Churches need men who will mentor the next generation
On a recent mission trip to Sri Lanka, I had a most memorable conversation with a young man I had met more than 11 years ago. Then a 14-year-old Tamil boy, he struggled to survive amidst a bloody civil war raging a few miles from his village.
He recounted some of the most difficult times in his formative years that included living in a nation at war. He had deep appreciation for his father, a converted Hindu, who went to great lengths to protect him from the Tamil Tigers that reportedly forced families to sacrifice their sons for the cause. He recounted the indoctrination and the pressure he faced at the hands of school officials with direct ties to the Tamil Tigers on a daily basis in the classroom.
He spoke of the Tsunami that killed nearly 20,000 people. He told of the war’s violent end that forced hundreds of thousands of people into refugee camps just a few miles outside of his village.
Raising up strong children requires transparency and authenticity
A time-worn Christian cliche’ says that family decline is the root cause of much of the devastation in the nation today. From broken families, broken children emerge to create broken communities, broken churches and even broken nations. If we are going to turn America around, we must heal our families. Our families and homes are the first school house and the first church.
When my husband talks about a spiritual reformation within our nation, I often think about the practical aspects of training the next generation. I know several strong Christian leaders whose children have wound up doing prison time or they are stuck in nonproductive jobs, or even worse: They hate the idea of being engaged in ministry. This is often because the leaders did not pass the baton on to the next generation.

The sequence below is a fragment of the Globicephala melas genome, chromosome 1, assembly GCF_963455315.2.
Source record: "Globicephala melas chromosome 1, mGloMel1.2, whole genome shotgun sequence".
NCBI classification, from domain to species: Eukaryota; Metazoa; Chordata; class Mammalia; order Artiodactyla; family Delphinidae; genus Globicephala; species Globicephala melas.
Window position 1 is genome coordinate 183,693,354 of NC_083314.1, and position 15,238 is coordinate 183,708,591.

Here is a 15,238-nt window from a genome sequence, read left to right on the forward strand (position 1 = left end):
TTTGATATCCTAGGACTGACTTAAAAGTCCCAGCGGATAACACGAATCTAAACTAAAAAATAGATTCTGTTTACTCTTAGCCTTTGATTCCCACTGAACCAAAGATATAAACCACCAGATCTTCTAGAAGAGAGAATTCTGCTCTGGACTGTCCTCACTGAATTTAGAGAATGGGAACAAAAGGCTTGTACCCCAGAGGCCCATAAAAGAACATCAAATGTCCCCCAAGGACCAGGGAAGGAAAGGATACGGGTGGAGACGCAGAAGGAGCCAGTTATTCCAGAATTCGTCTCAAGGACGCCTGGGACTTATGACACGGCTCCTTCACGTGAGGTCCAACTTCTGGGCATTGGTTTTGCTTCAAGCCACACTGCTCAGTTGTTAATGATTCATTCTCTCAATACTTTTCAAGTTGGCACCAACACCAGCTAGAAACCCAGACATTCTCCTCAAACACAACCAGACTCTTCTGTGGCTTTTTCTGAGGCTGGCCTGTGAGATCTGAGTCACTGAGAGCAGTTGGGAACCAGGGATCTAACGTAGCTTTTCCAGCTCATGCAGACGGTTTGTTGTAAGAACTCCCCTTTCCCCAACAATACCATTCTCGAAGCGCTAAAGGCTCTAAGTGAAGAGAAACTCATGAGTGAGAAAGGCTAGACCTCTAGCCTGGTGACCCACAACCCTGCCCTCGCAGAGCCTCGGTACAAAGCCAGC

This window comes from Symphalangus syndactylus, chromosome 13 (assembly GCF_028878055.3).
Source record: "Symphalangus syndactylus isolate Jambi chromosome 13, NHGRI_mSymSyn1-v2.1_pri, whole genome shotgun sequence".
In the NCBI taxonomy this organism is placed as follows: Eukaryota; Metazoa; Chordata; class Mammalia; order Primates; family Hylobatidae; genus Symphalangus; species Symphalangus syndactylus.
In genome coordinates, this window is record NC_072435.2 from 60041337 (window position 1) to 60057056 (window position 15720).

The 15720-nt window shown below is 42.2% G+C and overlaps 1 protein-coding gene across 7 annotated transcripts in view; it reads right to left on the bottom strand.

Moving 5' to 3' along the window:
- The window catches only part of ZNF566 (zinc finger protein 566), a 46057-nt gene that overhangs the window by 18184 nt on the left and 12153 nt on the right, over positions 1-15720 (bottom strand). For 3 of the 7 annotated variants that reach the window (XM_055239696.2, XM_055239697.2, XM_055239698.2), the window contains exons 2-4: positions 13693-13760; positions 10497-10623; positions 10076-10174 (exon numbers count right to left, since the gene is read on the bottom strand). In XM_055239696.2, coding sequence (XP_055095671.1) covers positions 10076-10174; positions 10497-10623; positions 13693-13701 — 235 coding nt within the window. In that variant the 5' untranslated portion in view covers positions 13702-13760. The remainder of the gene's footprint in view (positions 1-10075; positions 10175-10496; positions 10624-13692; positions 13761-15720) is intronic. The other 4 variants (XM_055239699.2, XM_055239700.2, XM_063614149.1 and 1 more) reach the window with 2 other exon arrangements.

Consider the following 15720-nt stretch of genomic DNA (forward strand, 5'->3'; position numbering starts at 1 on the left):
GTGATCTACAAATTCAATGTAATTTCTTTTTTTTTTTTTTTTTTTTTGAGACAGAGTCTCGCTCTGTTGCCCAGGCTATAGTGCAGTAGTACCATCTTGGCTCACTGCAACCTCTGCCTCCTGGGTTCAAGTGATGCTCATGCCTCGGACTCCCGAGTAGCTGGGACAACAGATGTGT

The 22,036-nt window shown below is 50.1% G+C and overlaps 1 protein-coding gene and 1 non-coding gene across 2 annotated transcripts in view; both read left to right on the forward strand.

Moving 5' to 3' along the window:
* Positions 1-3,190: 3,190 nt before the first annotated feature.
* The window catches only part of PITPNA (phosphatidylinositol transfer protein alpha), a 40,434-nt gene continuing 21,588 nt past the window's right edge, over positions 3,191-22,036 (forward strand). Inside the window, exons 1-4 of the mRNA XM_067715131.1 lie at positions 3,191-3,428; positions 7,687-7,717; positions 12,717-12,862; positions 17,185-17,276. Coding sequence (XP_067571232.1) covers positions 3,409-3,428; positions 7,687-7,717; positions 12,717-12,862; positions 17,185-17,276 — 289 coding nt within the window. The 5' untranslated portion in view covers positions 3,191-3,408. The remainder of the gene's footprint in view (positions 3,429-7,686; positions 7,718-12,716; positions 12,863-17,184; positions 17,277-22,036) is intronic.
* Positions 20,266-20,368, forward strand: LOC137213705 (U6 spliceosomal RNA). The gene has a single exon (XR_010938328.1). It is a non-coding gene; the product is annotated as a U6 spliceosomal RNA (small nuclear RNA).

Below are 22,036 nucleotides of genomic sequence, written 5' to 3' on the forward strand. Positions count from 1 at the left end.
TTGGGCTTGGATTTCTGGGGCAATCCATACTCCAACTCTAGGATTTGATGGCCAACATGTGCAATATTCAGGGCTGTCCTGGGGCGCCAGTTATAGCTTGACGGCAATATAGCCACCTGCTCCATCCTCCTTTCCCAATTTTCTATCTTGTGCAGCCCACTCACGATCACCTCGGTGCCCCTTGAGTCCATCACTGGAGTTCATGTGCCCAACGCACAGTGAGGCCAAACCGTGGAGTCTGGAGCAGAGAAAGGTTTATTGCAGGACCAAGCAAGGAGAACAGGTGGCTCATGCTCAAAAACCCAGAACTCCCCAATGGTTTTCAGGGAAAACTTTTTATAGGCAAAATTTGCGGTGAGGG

Years ago I looked at my life. I saw how wounded and dysfunctional I really was personally. Born an illegitimate child, the descendant of three generations of broken homes. Sexually abused before the age of 5 and brought up in a ghetto that led to me getting involved with drugs, alcohol and premarital sex. I even had two abortions.
Practical help for pastors and lay leaders in selecting the best outreach program
Vacation Bible School (VBS) has come a long way since 1923 when Standard Publishing produced the first printed faith-based curriculum for children, which was designed as a five-week course. Today, VBS has morphed and expanded into the largest church outreach program of the year for kids, though it only lasts a few days of their summer.
Churches nationwide gear up during the winter and spring months for the summer event by investing precious time, money and resources for a number of reasons. The most obvious one is the opportunity to reach out to the local community with the love of Christ and the message of hope. VBS is a non-threatening way for families to walk onto a church campus and experience firsthand a church’s commitment to loving and ministering to people.
VBS also creates a great opportunity for the entire congregation to support and highlight its children’s ministry. VBS should always be a big deal. The exposure it creates for children’s ministry is invaluable.
Why young adults need to hear a ‘better song’— biblical truths about love and marriage
I sing a lot in my sermons. I sing because students know and resonate with the songs that they have heard since they were children. In fact, young adults’ ideas about love and marriage are usually formed more by Disney movies and other media than biblical narratives. So I grab their attention by singing a familiar Disney song and then explain a better story—God’s story. Here are three lies that Disney movies tell young people.
Teens are worthy of worship by someone of the opposite sex.You know the story—it’s the all-too-familiar young romance movie. A young man becomes infatuated with the striking beauty of a young woman, going to great lengths to woo her. He will kill any dragon, trek any foreign land and embrace any hardship to be with the young lady. Once he rescues her, he sings, praises and whisks her away to a life of bliss. It’s a great story. It’s fun, exciting and pulls at our heartstrings. However, there is a problem. God is left out of the story.